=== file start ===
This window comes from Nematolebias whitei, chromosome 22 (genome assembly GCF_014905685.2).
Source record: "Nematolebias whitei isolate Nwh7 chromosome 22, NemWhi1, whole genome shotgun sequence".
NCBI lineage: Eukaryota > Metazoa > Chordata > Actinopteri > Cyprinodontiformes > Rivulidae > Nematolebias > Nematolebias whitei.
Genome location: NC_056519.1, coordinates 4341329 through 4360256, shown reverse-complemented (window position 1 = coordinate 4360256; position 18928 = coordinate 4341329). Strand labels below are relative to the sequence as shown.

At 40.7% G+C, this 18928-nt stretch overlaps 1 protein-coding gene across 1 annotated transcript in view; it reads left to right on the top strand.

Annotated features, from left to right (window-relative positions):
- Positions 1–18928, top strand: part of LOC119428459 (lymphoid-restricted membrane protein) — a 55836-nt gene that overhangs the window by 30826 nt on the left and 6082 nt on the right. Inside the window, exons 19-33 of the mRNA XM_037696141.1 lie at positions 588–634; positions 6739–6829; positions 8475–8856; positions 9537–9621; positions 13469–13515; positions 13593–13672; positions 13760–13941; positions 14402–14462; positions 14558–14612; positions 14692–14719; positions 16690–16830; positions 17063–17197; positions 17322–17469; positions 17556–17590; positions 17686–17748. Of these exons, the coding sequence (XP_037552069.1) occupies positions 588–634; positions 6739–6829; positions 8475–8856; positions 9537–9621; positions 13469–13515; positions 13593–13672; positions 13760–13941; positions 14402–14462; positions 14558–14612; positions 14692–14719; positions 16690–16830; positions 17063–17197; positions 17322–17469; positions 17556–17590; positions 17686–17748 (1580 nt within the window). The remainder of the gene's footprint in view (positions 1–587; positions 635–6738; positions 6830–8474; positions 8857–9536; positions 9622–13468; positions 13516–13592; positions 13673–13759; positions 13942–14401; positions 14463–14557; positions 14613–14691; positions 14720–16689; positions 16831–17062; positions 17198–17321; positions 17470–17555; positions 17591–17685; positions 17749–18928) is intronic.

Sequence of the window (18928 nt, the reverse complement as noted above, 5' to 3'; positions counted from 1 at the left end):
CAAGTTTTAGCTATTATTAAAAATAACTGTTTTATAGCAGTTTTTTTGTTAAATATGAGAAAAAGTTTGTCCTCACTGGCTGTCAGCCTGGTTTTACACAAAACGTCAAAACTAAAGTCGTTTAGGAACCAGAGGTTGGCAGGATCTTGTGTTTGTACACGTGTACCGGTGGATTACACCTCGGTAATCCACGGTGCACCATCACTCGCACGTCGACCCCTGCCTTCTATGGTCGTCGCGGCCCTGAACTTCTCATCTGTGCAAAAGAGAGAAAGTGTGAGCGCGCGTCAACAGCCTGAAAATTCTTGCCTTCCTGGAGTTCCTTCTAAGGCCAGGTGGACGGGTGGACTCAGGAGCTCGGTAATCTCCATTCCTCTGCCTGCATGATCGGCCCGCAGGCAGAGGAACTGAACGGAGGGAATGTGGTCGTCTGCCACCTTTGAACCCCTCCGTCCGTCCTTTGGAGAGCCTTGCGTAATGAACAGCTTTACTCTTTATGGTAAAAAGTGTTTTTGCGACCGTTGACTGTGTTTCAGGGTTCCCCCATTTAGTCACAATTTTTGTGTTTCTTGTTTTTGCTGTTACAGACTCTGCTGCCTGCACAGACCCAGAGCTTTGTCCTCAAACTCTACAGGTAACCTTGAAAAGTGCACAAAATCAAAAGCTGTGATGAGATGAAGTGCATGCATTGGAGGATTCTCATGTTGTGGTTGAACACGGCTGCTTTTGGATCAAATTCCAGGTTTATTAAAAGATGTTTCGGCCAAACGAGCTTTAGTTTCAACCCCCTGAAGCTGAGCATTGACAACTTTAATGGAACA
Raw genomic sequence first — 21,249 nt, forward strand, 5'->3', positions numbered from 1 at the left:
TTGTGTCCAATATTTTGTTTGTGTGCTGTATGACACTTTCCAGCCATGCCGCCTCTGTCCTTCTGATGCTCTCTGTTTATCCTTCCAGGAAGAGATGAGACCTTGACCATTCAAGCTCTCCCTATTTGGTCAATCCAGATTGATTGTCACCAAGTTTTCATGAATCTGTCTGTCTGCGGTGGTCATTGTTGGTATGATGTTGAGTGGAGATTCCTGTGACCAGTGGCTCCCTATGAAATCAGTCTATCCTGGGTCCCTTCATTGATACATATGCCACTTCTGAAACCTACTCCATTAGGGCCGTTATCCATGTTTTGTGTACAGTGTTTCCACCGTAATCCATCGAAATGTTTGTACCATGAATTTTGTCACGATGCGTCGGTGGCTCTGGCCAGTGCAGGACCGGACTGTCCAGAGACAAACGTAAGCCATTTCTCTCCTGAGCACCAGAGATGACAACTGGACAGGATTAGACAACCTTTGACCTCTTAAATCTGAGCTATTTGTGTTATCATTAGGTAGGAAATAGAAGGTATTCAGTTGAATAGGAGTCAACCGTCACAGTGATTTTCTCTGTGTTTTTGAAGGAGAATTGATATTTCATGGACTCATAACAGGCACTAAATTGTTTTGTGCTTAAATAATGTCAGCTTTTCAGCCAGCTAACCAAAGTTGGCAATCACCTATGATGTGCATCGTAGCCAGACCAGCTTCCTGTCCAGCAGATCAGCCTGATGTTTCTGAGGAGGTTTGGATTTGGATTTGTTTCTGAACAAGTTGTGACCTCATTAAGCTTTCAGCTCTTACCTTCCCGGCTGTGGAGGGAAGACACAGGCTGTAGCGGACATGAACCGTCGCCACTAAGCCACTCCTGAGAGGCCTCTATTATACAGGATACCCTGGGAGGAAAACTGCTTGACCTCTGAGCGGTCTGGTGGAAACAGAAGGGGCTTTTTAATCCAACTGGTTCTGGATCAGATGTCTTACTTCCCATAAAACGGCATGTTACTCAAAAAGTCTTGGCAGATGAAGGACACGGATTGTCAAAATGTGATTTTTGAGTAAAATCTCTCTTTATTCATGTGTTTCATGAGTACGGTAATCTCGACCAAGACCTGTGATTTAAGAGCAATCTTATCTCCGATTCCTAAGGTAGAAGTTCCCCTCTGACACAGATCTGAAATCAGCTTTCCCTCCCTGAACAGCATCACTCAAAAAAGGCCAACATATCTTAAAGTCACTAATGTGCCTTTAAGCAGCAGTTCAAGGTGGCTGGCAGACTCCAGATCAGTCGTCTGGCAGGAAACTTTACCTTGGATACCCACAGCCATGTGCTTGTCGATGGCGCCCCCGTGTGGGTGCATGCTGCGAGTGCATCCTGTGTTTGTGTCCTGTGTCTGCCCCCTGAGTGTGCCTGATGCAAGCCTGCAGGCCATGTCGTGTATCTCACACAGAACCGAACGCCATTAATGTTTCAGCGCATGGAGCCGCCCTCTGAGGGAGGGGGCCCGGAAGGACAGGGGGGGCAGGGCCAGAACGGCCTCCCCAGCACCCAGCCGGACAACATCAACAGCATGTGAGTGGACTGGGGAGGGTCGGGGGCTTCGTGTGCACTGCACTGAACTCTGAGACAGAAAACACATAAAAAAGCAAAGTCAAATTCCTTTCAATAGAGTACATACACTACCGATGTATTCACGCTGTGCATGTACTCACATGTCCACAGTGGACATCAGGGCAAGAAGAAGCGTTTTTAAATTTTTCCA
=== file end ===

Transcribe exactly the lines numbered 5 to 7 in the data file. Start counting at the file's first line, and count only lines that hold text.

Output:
At 40.7% G+C, this 18928-nt stretch overlaps 1 protein-coding gene across 1 annotated transcript in view; it reads left to right on the top strand.

Annotated features, from left to right (window-relative positions):
- Positions 1–18928, top strand: part of LOC119428459 (lymphoid-restricted membrane protein) — a 55836-nt gene that overhangs the window by 30826 nt on the left and 6082 nt on the right. Inside the window, exons 19-33 of the mRNA XM_037696141.1 lie at positions 588–634; positions 6739–6829; positions 8475–8856; positions 9537–9621; positions 13469–13515; positions 13593–13672; positions 13760–13941; positions 14402–14462; positions 14558–14612; positions 14692–14719; positions 16690–16830; positions 17063–17197; positions 17322–17469; positions 17556–17590; positions 17686–17748. Of these exons, the coding sequence (XP_037552069.1) occupies positions 588–634; positions 6739–6829; positions 8475–8856; positions 9537–9621; positions 13469–13515; positions 13593–13672; positions 13760–13941; positions 14402–14462; positions 14558–14612; positions 14692–14719; positions 16690–16830; positions 17063–17197; positions 17322–17469; positions 17556–17590; positions 17686–17748 (1580 nt within the window). The remainder of the gene's footprint in view (positions 1–587; positions 635–6738; positions 6830–8474; positions 8857–9536; positions 9622–13468; positions 13516–13592; positions 13673–13759; positions 13942–14401; positions 14463–14557; positions 14613–14691; positions 14720–16689; positions 16831–17062; positions 17198–17321; positions 17470–17555; positions 17591–17685; positions 17749–18928) is intronic.